Interactive Ads – Make me notice you on ABC.com

As a Grey’s Anatomy fan I’ve been relying on the interactive player at ABC.com to get the latest gossip of McDreamy & McSteamy. I like watching episodes online better than TiVo a) because I travel and don’t have to worry about being home b) don’t have to schedule anything & c) limited commercial interruptions.

Over the past few weeks, a couple of ads caught my attention – not because they had the latest and greatest graphics – quite the opposite actually. While most ads featured the same streaming video I had seen on normal TV, Fidelity Retirements and Florida Orange Juice implemented simple flash players that relied on interaction from the viewer. The result? I noticed.

Fidelity Investments had a funny “easy” theme – including an interactive quiz, “the wheel of easy” where you spin and it randomly selects an “easy” task such as blinking an eye, and a trivia quiz that consists of questions such as:

Dogs are covered in:

a) fur
b) sequins
c) cat

After the ridiculously easy questions, the end of the flash program states, “We’ve also made retirement planning easy. click here to learn more. Don’t worry your show’s not going anywhere.”

Florida Orange Juice’s campaign began with a video of a children’s party where breaking a pinata resulted in exuberant children going nuts over celery as if it was candy. It proceeded to a game where you the viewer “break” an interactive pinata. The final commercial break was an interactive quiz about OJ and its health benefits. Although I enjoyed the quiz, I found the game a bit disappointing. After 10 unsuccessful attempts to break the pinata, I resumed my show feeling unresolved.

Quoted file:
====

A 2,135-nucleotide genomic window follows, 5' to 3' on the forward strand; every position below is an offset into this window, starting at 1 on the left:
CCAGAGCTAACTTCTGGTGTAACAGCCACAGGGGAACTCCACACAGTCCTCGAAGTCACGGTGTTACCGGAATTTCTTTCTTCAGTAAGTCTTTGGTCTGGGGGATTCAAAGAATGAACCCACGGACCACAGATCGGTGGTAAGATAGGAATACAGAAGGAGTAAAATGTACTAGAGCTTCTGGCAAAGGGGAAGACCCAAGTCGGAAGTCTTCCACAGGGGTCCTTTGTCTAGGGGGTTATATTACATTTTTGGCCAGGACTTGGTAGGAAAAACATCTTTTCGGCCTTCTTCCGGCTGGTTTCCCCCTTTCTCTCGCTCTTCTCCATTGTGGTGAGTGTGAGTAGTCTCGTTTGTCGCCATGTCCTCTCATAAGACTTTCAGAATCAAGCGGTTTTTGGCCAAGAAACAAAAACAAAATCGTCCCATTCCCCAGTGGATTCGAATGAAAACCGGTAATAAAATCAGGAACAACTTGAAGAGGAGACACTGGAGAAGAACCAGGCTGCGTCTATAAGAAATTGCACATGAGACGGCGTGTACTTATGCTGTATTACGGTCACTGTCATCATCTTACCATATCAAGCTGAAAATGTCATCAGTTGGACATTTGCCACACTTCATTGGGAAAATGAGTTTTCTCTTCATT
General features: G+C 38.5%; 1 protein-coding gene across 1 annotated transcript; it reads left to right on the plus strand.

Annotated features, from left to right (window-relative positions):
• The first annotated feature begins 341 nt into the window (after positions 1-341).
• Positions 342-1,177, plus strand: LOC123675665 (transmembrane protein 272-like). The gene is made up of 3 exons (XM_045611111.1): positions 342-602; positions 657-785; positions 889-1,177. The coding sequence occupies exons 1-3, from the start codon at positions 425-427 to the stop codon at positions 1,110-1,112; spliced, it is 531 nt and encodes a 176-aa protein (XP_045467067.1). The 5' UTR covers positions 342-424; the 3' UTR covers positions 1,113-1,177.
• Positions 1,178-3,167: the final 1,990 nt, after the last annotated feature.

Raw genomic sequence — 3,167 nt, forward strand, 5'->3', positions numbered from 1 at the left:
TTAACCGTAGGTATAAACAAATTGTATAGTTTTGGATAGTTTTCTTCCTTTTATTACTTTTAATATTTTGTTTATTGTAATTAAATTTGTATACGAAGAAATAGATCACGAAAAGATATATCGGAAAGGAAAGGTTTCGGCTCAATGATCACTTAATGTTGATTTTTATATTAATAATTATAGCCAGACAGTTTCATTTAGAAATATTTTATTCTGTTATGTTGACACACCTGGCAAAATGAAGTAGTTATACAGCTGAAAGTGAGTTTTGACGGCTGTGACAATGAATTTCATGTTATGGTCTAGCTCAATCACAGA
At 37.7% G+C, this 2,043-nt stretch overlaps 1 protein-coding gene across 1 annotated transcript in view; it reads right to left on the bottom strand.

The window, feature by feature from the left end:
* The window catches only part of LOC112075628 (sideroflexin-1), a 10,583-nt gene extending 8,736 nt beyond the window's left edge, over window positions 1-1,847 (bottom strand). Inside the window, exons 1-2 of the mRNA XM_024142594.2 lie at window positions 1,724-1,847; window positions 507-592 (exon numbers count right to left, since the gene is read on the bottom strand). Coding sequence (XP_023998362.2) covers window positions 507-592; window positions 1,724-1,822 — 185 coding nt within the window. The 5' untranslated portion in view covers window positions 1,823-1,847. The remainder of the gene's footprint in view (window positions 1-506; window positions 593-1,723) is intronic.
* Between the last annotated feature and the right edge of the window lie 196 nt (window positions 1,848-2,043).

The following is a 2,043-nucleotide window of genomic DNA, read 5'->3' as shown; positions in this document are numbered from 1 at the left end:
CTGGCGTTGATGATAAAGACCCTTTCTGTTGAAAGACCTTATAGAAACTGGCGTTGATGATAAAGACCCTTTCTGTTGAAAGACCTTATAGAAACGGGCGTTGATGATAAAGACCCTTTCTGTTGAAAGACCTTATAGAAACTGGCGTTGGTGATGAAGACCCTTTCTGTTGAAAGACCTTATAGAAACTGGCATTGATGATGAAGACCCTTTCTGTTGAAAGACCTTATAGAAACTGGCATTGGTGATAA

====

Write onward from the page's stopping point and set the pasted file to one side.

The point? Take into account the end user’s point of view. How can you engage them? Will inteacteraction result in interest?

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Andrea Morris is a marketing coach who specializes in helping visionaries, entrepreneurs, consultants and small businesses use high-ROI strategies to get the right message to the right people. For more information, please visit writeideasmarketing.com

Write while the juice is in ya

When I talk to my friends who have a “regular job” (meaning they sit at an office from 9 to 5 M-F) they are often mesmerized at my hours.

I like to say that my office is wherever my brain and laptop are and I work when there’s work to be done. This tends to send the misconception that I go out and sit at coffee shops for most of the day not really doing anything. However, they don’t see this side – the fact that I’m up at 3:24 in the morning because I had an idea for a client that I needed to get down right away.

Why? Because right now the juice is in me.

Being a writer is somewhat of a two-sided coin. I write every day just to keep myself disciplined. I also consider myself “on call” with the muse. If an idea pops into my head, I’ll work with it right away (no matter what time it is) because I know that I’ll never be able to replicate the vigor of my original thought.

So today my office hours are at 3:30 in the morning. But hey, it still beats the heck out of a desk job!

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Andrea Morris is a marketing coach who specializes in helping visionaries, entrepreneurs, consultants and small businesses use high-ROI strategies to get the right message to the right people. For more information, please visit writeideasmarketing.com

All I could say was “Wow”

Checking my blog stats for today I noticed a dramatic increase in traffic due to a single post I wrote over a month ago titled “Could you win Richard Branson’s $25 Million Dollar Prize?”

Turns out if you Google “Richard Branson 25 Million” (w/o quote marks) my blog post shows up on the second page (#12).

I sat there starring at my screen feeling a sense of both accomplishment and disbelief. All I could say was, “wow.”

It just goes to show that you never know….

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Andrea Morris is a marketing coach who specializes in helping visionaries, entrepreneurs, consultants and small businesses use high-ROI strategies to get the right message to the right people. For more information, please visit writeideasmarketing.com

Professional Millennial: My life in Gen Y

I have a secret…I’m a millennial.